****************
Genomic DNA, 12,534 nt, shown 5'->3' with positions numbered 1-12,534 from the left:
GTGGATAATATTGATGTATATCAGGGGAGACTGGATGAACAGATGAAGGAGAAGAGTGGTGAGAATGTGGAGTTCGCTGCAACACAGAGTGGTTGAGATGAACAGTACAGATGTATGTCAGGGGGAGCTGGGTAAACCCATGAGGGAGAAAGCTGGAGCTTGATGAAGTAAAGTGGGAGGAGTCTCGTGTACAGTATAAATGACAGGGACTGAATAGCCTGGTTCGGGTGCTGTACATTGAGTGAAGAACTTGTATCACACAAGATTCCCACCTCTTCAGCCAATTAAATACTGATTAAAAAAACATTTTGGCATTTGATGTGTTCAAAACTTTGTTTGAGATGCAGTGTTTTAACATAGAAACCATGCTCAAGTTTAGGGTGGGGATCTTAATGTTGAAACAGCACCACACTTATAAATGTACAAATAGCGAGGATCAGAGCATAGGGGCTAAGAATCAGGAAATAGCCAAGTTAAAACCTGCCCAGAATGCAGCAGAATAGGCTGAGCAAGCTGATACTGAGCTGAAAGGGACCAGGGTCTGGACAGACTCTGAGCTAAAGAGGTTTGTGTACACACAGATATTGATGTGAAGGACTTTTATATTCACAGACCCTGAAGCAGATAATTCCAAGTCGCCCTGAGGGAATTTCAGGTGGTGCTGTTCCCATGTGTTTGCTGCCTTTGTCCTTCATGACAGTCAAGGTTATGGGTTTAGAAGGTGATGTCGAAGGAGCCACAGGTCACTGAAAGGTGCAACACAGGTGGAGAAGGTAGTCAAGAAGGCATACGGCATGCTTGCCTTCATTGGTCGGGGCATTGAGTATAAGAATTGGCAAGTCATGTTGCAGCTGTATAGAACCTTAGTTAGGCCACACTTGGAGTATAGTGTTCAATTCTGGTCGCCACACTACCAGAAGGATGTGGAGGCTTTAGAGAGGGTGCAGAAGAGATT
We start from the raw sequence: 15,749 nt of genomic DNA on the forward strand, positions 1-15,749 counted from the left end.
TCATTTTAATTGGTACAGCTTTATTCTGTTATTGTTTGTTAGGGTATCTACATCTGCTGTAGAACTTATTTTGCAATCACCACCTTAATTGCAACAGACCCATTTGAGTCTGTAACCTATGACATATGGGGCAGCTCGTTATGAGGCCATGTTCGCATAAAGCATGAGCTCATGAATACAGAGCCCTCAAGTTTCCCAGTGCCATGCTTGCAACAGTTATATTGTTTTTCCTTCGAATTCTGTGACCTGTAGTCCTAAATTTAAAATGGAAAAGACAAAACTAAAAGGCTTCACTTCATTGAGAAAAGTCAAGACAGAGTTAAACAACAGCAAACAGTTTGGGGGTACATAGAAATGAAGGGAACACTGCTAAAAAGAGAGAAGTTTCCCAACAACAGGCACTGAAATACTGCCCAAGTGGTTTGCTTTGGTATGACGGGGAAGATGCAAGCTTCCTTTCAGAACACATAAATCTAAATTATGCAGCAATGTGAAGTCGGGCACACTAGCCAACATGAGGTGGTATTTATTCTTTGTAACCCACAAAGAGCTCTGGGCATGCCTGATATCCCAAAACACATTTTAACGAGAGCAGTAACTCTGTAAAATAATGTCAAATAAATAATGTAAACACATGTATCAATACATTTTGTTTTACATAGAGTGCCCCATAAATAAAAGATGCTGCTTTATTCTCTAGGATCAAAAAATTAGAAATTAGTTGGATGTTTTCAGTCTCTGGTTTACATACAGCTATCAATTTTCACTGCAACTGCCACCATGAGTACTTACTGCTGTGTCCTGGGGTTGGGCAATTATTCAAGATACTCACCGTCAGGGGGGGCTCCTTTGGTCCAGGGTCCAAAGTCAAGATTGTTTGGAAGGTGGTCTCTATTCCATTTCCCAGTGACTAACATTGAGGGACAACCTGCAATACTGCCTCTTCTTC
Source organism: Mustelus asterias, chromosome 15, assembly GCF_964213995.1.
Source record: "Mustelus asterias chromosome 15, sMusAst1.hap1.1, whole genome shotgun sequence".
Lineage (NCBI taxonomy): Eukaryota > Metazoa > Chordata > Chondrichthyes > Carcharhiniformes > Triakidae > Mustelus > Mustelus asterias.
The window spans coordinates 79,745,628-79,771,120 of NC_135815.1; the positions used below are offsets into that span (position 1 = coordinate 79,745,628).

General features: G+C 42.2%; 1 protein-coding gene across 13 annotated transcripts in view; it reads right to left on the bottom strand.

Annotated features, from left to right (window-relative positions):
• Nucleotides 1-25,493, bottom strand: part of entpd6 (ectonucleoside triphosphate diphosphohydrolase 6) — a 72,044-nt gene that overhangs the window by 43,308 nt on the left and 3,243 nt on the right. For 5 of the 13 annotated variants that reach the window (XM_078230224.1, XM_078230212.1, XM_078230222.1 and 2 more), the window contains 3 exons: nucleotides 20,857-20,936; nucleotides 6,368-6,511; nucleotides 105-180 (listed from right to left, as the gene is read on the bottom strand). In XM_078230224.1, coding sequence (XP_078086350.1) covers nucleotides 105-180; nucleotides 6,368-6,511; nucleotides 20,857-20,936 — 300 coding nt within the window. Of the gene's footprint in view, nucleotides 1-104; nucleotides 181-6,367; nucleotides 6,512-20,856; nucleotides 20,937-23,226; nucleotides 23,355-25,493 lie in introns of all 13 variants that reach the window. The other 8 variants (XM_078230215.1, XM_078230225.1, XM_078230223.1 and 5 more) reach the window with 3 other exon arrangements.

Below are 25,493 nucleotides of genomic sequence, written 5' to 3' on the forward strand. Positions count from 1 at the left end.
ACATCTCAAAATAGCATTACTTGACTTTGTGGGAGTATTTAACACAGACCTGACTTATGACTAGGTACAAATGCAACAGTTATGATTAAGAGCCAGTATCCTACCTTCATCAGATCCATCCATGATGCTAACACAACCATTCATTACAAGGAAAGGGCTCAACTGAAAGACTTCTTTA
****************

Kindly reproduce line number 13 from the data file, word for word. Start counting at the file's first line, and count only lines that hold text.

ACATCTCAAAATAGCATTACTTGACTTTGTGGGAGTATTTAACACAGACCTGACTTATGACTAGGTACAAATGCAACAGTTATGATTAAGAGCCAGTATCCTACCTTCATCAGATCCATCCATGATGCTAACACAACCATTCATTACAAGGAAAGGGCTCAACTGAAAGACTTCTTTA